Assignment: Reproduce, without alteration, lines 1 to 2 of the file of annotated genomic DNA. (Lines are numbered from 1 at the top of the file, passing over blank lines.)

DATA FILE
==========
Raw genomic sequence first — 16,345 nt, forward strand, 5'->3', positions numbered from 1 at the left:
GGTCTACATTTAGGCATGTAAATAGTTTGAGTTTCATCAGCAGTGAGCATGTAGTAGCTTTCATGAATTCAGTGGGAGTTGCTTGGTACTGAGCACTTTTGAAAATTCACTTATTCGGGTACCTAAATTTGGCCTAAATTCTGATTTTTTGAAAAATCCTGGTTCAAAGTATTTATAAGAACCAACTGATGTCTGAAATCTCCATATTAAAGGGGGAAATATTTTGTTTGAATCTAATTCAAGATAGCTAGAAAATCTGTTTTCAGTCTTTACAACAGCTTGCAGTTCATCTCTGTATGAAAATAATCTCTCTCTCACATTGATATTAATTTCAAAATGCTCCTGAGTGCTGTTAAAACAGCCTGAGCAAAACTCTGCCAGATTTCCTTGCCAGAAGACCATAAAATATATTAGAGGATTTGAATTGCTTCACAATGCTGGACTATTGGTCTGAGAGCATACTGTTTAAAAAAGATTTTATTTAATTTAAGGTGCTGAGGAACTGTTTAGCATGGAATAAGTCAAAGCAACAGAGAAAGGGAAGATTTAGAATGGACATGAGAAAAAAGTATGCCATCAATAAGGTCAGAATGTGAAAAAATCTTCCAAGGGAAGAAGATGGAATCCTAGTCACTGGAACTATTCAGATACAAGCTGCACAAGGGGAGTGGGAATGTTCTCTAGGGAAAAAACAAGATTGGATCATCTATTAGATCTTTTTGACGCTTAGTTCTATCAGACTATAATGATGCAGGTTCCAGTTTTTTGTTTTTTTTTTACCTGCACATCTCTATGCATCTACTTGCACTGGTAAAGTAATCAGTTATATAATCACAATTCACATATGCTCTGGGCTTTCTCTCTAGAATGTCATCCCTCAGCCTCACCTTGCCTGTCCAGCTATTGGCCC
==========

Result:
Raw genomic sequence first — 16,345 nt, forward strand, 5'->3', positions numbered from 1 at the left:
GGTCTACATTTAGGCATGTAAATAGTTTGAGTTTCATCAGCAGTGAGCATGTAGTAGCTTTCATGAATTCAGTGGGAGTTGCTTGGTACTGAGCACTTTTGAAAATTCACTTATTCGGGTACCTAAATTTGGCCTAAATTCTGATTTTTTGAAAAATCCTGGTTCAAAGTATTTATAAGAACCAACTGATGTCTGAAATCTCCATATTAAAGGGGGAAATATTTTGTTTGAATCTAATTCAAGATAGCTAGAAAATCTGTTTTCAGTCTTTACAACAGCTTGCAGTTCATCTCTGTATGAAAATAATCTCTCTCTCACATTGATATTAATTTCAAAATGCTCCTGAGTGCTGTTAAAACAGCCTGAGCAAAACTCTGCCAGATTTCCTTGCCAGAAGACCATAAAATATATTAGAGGATTTGAATTGCTTCACAATGCTGGACTATTGGTCTGAGAGCATACTGTTTAAAAAAGATTTTATTTAATTTAAGGTGCTGAGGAACTGTTTAGCATGGAATAAGTCAAAGCAACAGAGAAAGGGAAGATTTAGAATGGACATGAGAAAAAAGTATGCCATCAATAAGGTCAGAATGTGAAAAAATCTTCCAAGGGAAGAAGATGGAATCCTAGTCACTGGAACTATTCAGATACAAGCTGCACAAGGGGAGTGGGAATGTTCTCTAGGGAAAAAACAAGATTGGATCATCTATTAGATCTTTTTGACGCTTAGTTCTATCAGACTATAATGATGCAGGTTCCAGTTTTTTGTTTTTTTTTTACCTGCACATCTCTATGCATCTACTTGCACTGGTAAAGTAATCAGTTATATAATCACAATTCACATATGCTCTGGGCTTTCTCTCTAGAATGTCATCCCTCAGCCTCACCTTGCCTGTCCAGCTATTGGCCC